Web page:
Nate Wieting saw a ton of time in this game and was often part of Iowa’s two tight end sets. T.J. Hockenson also spent a ton of time on the field and had a number of great blocks in addition to his game-high 107 yards receiving.

Ihmir Smith-Marsette was injured during the game, which (I think) caused the Hawkeyes to use less three wide-receiver sets, which you can see reflected in the personnel packages above.

Speaking of wide receivers, Nate Stanley was dropping dimes, including one of the more impressive cases of avoiding the rush I’ve seen in awhile.

Indiana redshirt sophomore defensive back Marcelino Ball (#42) comes on a blitz and is unblocked. The Hoosiers are only rushing five, but left tackle Alaric Jackson engages the defensive end along with left guard Ross Reynolds.

Stanley sees the blitz early and seems to be looking at Noah Fant. The junior tight end is running what’s basically a little flat route out of a bunch formation (which he’s in with Hockenson and Nick Easley), but Stanley has to move before Fant can break.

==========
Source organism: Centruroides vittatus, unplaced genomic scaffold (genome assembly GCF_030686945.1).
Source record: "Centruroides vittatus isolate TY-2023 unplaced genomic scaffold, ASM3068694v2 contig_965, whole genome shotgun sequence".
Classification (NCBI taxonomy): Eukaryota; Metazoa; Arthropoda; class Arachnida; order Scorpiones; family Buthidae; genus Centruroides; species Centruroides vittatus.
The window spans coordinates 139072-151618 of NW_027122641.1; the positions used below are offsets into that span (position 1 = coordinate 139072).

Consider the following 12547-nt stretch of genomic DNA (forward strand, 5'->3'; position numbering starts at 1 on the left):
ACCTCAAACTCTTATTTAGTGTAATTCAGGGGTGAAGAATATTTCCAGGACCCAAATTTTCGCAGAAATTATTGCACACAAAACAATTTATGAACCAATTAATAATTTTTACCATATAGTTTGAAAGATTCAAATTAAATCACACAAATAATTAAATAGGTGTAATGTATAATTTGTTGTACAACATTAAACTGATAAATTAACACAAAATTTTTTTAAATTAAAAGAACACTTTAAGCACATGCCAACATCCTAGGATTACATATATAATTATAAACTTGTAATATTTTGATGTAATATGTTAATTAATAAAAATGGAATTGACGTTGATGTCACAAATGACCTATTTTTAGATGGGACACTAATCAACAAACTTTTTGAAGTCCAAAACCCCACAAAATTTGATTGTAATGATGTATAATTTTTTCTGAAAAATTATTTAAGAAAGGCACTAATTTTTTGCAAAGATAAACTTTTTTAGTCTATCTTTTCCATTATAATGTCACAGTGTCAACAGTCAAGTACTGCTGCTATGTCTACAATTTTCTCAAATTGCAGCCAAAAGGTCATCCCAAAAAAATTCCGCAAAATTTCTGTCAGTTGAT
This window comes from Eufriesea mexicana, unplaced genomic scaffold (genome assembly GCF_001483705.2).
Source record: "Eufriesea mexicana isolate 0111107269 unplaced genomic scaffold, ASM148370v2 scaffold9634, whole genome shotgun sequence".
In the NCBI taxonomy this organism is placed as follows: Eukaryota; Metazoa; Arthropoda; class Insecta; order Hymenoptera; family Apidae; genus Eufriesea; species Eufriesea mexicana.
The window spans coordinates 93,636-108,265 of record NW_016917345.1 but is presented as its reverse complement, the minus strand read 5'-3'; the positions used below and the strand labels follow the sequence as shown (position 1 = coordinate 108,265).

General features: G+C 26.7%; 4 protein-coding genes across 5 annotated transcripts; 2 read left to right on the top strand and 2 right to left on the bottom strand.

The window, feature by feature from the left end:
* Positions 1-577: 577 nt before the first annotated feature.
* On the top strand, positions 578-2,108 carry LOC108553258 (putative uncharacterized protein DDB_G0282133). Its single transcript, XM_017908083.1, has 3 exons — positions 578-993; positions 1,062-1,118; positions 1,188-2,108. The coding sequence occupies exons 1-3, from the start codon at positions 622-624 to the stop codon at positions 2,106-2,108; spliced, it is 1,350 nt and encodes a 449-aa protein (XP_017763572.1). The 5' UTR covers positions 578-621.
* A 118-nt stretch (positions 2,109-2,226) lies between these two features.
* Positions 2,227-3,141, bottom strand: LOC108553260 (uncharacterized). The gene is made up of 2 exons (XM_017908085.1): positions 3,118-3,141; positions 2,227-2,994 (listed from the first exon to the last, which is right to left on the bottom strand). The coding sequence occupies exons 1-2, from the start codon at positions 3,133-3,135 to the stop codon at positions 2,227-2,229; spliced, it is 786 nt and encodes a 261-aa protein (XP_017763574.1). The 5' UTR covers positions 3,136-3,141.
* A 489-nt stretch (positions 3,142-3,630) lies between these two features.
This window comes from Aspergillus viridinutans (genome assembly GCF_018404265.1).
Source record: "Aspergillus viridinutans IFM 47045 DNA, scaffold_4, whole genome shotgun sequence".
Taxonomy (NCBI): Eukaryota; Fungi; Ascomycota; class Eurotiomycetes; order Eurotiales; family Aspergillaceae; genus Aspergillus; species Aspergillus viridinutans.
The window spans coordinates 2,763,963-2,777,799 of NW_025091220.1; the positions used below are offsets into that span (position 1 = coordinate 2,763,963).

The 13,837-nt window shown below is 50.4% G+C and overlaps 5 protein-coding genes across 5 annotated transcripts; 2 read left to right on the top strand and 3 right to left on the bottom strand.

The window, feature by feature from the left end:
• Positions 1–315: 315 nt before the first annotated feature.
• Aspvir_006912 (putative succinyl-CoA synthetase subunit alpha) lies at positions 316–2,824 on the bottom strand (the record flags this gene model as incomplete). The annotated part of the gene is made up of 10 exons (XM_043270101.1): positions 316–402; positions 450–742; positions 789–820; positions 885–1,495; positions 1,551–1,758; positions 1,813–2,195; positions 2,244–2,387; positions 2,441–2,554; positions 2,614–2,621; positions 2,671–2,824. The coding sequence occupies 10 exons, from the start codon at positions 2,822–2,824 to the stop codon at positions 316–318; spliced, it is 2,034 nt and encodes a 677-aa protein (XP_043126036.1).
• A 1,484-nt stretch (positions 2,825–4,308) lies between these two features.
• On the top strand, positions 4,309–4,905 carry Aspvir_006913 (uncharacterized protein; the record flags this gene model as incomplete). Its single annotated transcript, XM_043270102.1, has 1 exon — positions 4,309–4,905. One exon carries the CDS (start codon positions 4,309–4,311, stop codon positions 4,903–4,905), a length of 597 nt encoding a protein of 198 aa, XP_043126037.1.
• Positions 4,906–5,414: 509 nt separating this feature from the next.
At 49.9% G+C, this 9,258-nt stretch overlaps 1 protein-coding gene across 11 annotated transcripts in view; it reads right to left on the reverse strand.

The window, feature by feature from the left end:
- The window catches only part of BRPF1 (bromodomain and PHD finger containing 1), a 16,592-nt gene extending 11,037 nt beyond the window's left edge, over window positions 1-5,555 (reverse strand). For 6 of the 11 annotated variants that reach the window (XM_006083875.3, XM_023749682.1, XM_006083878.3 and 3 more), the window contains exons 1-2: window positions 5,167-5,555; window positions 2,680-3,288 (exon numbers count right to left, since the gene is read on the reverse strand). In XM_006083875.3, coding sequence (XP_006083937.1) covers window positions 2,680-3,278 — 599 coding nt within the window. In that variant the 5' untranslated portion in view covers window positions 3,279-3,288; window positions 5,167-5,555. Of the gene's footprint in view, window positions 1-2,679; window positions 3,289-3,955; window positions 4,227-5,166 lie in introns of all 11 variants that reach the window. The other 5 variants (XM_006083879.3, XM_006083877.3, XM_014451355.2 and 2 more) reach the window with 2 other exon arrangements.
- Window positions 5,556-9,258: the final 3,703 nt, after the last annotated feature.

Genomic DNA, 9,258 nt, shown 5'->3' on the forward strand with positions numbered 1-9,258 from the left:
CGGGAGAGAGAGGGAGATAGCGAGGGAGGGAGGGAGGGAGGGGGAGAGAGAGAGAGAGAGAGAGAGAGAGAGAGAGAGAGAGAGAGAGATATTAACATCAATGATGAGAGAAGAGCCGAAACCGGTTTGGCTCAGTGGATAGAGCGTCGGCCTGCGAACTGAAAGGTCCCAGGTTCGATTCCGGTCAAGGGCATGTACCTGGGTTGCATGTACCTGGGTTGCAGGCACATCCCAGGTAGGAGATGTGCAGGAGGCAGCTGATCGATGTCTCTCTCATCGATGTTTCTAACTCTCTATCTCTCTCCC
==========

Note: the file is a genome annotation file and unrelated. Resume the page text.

Meanwhile Hockenson is running what I think was an out route to the left side of the end zone. Easley is basically running a fade, but breaks it off and gets to the right side of the end zone as soon as he sees Stanley moving that way.

The ball actually glances off Brandon Smith’s hands and is tipped up as it goes over the wide receivers head. Luckily there are no Hoosiers in the immediate vicinity and Easley is in the perfect place to make a nice grab.

Iowa’s wide receivers combined for just eight catches, but there were some solid one’s in there. I liked this play on second-and-one on the Hawkeyes’ first drive to Brandon Smith.

Stanley places the ball well and Smith is in a good position to make the catch, which he does.

Iowa’s doesn’t even bother to play fake here. It’s supposed to be a quick throw, as it’s just a two-step drop for Stanley. Smith gets down the field quickly and makes the play work. The sophomore wideout has eight catches for 111 yards over the past two games and is quickly starting to become a player Stanley can rely on.

Which brings me to something I thought about earlier. Is Iowa’s passing success due more to play calling or its receivers and tight ends coming up with balls that they perhaps didn’t a year ago? And, to add to that, I think it’s also Stanley’s progression showing here. He’s making some damn good throws.